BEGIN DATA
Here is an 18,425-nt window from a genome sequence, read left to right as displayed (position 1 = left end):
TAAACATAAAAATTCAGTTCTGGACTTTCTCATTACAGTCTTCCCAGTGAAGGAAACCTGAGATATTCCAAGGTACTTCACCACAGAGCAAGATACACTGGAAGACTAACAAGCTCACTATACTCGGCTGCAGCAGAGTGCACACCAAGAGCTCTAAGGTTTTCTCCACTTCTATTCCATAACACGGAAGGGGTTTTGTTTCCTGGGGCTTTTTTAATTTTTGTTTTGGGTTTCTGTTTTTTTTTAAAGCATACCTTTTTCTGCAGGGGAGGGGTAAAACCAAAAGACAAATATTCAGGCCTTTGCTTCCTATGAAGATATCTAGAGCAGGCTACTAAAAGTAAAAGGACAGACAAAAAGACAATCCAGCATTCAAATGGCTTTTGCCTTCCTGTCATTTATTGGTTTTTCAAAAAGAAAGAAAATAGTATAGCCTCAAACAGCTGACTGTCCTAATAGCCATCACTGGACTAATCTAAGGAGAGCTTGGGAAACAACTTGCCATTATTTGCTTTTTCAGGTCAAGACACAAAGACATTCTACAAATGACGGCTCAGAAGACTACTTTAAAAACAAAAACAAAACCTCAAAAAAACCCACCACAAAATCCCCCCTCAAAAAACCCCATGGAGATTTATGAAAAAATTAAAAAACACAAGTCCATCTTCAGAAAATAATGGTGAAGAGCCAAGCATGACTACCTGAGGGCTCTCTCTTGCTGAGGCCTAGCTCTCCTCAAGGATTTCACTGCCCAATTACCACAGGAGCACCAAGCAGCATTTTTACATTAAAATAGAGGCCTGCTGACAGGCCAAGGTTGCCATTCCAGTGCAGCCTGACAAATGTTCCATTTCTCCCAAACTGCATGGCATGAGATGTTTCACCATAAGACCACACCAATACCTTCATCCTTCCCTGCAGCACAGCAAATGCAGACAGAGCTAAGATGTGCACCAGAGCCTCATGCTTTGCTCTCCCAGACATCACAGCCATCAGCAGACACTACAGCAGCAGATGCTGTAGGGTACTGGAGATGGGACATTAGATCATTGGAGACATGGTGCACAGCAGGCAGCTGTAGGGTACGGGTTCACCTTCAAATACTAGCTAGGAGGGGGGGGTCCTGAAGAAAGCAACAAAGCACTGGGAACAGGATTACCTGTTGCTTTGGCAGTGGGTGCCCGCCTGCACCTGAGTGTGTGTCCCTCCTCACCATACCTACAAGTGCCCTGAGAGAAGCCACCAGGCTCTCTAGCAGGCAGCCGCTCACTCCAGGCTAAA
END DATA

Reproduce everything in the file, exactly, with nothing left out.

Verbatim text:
Here is an 18,425-nt window from a genome sequence, read left to right as displayed (position 1 = left end):
TAAACATAAAAATTCAGTTCTGGACTTTCTCATTACAGTCTTCCCAGTGAAGGAAACCTGAGATATTCCAAGGTACTTCACCACAGAGCAAGATACACTGGAAGACTAACAAGCTCACTATACTCGGCTGCAGCAGAGTGCACACCAAGAGCTCTAAGGTTTTCTCCACTTCTATTCCATAACACGGAAGGGGTTTTGTTTCCTGGGGCTTTTTTAATTTTTGTTTTGGGTTTCTGTTTTTTTTTAAAGCATACCTTTTTCTGCAGGGGAGGGGTAAAACCAAAAGACAAATATTCAGGCCTTTGCTTCCTATGAAGATATCTAGAGCAGGCTACTAAAAGTAAAAGGACAGACAAAAAGACAATCCAGCATTCAAATGGCTTTTGCCTTCCTGTCATTTATTGGTTTTTCAAAAAGAAAGAAAATAGTATAGCCTCAAACAGCTGACTGTCCTAATAGCCATCACTGGACTAATCTAAGGAGAGCTTGGGAAACAACTTGCCATTATTTGCTTTTTCAGGTCAAGACACAAAGACATTCTACAAATGACGGCTCAGAAGACTACTTTAAAAACAAAAACAAAACCTCAAAAAAACCCACCACAAAATCCCCCCTCAAAAAACCCCATGGAGATTTATGAAAAAATTAAAAAACACAAGTCCATCTTCAGAAAATAATGGTGAAGAGCCAAGCATGACTACCTGAGGGCTCTCTCTTGCTGAGGCCTAGCTCTCCTCAAGGATTTCACTGCCCAATTACCACAGGAGCACCAAGCAGCATTTTTACATTAAAATAGAGGCCTGCTGACAGGCCAAGGTTGCCATTCCAGTGCAGCCTGACAAATGTTCCATTTCTCCCAAACTGCATGGCATGAGATGTTTCACCATAAGACCACACCAATACCTTCATCCTTCCCTGCAGCACAGCAAATGCAGACAGAGCTAAGATGTGCACCAGAGCCTCATGCTTTGCTCTCCCAGACATCACAGCCATCAGCAGACACTACAGCAGCAGATGCTGTAGGGTACTGGAGATGGGACATTAGATCATTGGAGACATGGTGCACAGCAGGCAGCTGTAGGGTACGGGTTCACCTTCAAATACTAGCTAGGAGGGGGGGGTCCTGAAGAAAGCAACAAAGCACTGGGAACAGGATTACCTGTTGCTTTGGCAGTGGGTGCCCGCCTGCACCTGAGTGTGTGTCCCTCCTCACCATACCTACAAGTGCCCTGAGAGAAGCCACCAGGCTCTCTAGCAGGCAGCCGCTCACTCCAGGCTAAA